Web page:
Tundra Town Is More Than Huskie Haven

Alaskan outpost has reindeer potlucks, hoops, arm-wrestling; but sensible attire is recommended

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MARY LOU WHITNEY stood in the frenzied center of the world's most famous sled-dog race, with perfectly coiffed blond curls held in place by a hot-pink headband that matched her lipstick.

Is this raw frontier town of 4,500 near the edge of Siberia any place for the 70-something heiress to the Vanderbilt fortune? Apparently so.

''I come to Nome quite often,'' said Ms. Whitney, watching as winner Jeff King and his six eager dogs mushed into the Iditarod Trail Sled Dog Race finish chute Tuesday. ''Whenever I have any friends or guests who have never been to Alaska before, I always fly them up to Nome. It gives them a really good flavor. It's really different from Anchorage.''

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Legend has it that this famous gold rush town's name comes from a map notation of ''? Name'' that was misread as Cape Nome. Another story has it that Nome derives from a native word meaning ''I don't know.''

During the peak of its 1890s gold boom, it was home to more than 20,000 people who came here by dog sled, steamship, and even bicycle to find their fortunes. Among them were lawless hordes that gave Nome the reputation as ''the wickedest city in the United States,'' according to one 1900 account.

Hardrock mining is still a major industry here, but Nome's modern-day fame derives from the Iditarod and its accompanying festivities.

''You'd be surprised how many people call us, thinking they're talking to the capital,'' says Myrtle Kinna, receptionist for the Nome Convention and Visitors Bureau, as her colleague assists a television crew from Seoul, in town for the Iditarod finish.

It's clear that Nome tourists are not drawn to Alaska's famous snow-mantled forest landscape. The town, little more than a smattering of buildings on the roadless tundra, is no garden spot.

This far north, about the only visible winter vegetation is the so-called ''Nome National Forest'' - a stand of leftover Christmas conifers thrust into the ice outside of Fat Freddy's Restaurant. Over the years, the man-made forest has grown to include the placement of outsized plywood animals. This year's menagerie includes a walrus and a penguin.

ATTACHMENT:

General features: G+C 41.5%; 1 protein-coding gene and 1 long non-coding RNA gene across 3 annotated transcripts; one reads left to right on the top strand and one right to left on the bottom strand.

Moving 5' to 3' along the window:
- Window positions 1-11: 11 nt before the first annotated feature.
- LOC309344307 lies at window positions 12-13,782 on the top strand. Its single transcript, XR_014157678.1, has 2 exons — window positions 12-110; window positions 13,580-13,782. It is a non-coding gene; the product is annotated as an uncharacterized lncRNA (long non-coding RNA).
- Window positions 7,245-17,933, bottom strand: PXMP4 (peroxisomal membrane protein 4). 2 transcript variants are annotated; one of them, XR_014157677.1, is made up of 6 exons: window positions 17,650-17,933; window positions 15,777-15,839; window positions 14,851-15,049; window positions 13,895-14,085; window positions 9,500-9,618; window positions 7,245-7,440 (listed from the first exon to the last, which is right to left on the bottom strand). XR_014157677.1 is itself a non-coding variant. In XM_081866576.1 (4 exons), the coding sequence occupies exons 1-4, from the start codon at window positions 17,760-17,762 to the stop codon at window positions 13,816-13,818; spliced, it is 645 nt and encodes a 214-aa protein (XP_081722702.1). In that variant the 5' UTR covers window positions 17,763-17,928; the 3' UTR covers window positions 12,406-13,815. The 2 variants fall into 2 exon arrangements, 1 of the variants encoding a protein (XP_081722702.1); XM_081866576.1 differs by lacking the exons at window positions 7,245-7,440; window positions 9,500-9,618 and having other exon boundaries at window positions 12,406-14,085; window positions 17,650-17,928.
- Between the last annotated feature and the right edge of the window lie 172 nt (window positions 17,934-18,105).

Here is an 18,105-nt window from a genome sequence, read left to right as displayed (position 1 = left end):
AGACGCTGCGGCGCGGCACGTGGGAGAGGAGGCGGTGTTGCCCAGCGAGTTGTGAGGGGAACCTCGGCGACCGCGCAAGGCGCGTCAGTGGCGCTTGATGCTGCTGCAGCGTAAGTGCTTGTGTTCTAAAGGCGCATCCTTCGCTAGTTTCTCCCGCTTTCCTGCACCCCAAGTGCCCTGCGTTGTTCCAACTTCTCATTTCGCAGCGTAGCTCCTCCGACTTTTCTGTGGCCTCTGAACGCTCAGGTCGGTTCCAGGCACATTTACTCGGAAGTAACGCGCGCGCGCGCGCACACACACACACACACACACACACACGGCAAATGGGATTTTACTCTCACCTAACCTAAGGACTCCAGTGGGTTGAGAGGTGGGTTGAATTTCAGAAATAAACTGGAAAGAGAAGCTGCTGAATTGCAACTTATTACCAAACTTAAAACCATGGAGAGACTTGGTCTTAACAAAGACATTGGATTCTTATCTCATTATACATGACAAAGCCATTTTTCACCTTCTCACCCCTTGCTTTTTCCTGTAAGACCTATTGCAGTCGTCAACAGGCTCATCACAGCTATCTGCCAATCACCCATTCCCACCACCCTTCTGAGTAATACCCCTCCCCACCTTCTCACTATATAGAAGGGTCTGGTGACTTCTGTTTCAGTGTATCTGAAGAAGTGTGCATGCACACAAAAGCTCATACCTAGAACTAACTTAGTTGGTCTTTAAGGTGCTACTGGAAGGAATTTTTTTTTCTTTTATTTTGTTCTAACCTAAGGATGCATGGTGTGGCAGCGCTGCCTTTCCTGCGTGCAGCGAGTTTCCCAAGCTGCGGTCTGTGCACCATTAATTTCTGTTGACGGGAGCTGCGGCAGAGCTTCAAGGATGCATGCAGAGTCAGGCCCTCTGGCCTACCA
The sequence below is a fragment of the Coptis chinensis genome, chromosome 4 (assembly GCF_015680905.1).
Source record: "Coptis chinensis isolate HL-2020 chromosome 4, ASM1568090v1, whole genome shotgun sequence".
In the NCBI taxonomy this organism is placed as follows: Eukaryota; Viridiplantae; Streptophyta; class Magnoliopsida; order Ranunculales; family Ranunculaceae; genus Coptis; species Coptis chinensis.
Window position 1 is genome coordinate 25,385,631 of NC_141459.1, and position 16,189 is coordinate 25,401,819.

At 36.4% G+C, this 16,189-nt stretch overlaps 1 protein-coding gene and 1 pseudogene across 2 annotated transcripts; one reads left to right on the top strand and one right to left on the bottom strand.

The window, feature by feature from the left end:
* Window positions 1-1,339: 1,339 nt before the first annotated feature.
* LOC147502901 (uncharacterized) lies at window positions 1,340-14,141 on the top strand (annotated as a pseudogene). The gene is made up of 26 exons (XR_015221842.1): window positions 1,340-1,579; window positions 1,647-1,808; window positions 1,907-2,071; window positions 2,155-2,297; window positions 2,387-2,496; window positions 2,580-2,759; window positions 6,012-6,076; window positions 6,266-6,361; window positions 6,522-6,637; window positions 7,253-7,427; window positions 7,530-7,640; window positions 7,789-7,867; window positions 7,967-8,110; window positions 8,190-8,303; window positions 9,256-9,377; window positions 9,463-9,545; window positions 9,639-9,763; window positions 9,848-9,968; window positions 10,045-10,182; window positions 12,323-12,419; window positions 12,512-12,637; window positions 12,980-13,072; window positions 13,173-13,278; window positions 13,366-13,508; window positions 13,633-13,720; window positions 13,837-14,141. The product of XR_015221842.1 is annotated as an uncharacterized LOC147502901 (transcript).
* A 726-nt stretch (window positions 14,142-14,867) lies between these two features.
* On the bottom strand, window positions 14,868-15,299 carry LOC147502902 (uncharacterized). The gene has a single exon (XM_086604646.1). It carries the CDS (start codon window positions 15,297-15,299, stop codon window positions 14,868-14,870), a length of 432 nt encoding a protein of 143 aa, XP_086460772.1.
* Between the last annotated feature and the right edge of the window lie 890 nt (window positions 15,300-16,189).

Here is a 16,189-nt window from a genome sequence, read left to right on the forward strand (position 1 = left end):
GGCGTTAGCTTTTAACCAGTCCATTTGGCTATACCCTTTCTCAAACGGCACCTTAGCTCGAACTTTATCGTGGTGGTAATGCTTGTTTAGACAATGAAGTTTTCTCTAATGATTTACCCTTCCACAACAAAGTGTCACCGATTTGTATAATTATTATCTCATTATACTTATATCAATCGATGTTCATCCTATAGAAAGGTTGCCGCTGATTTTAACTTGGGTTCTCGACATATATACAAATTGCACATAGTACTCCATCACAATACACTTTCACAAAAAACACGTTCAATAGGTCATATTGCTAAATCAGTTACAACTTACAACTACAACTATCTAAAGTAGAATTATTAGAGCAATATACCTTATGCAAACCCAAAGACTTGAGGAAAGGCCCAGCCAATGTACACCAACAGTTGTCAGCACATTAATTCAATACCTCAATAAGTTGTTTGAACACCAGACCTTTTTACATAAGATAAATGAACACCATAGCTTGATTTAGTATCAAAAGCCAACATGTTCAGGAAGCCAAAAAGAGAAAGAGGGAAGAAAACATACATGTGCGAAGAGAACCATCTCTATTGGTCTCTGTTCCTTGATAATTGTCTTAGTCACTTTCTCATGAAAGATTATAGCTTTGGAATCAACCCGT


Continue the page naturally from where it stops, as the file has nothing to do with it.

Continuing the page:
Away from the Wild West facades along the Bering Sea beach, the architecture here is strictly utilitarian. The streets are at best gritty and at worst - with their numerous public inebriates - intimidating. And the weather, with stiff winds off the Bering Sea, can be among Alaska's most severe.

But each March, Nome draws visitors from around the world. The Iditarod festivities and the frontier atmosphere prove a great equalizer. A native-crafts show, a reindeer potluck dinner, and a well-produced theatrical melodrama get equal billing here with Iditarod arm-wrestling matches.

Although churches outnumber bars in modern Nome, few residents seem embarrassed by the city's historic hard-drinking notoriety. But Paul Ivanoff, an employee of the local native corporation, concedes that many residents do too much drinking.

While outsiders flock to Nome for the Iditarod, this time of year locals spend as much time watching hoops as they do huskies. The 64-team Lonnie O'Conner Iditarod Basketball Tournament is billed as the world's biggest indoor single-city basketball contest.

For some villagers in the basketball-crazed Alaskan bush, the Iditarod tournament, now in its 22nd year, is a homegrown version of March Madness. This year's teams bear such names as the Savoonga Hunters, the Shismaref Northern Lights, the Point Hope Papa Whalers, and Respect Your Elders.

The bleachers are packed with players' relatives, wearing a mix of NBA paraphernalia and traditional beaded and fur-lined native garments. Fans come back year after year.

''We've seen some Iditarod babies grow up,'' says Pete Larsen Jr., an aficionado in the stands.

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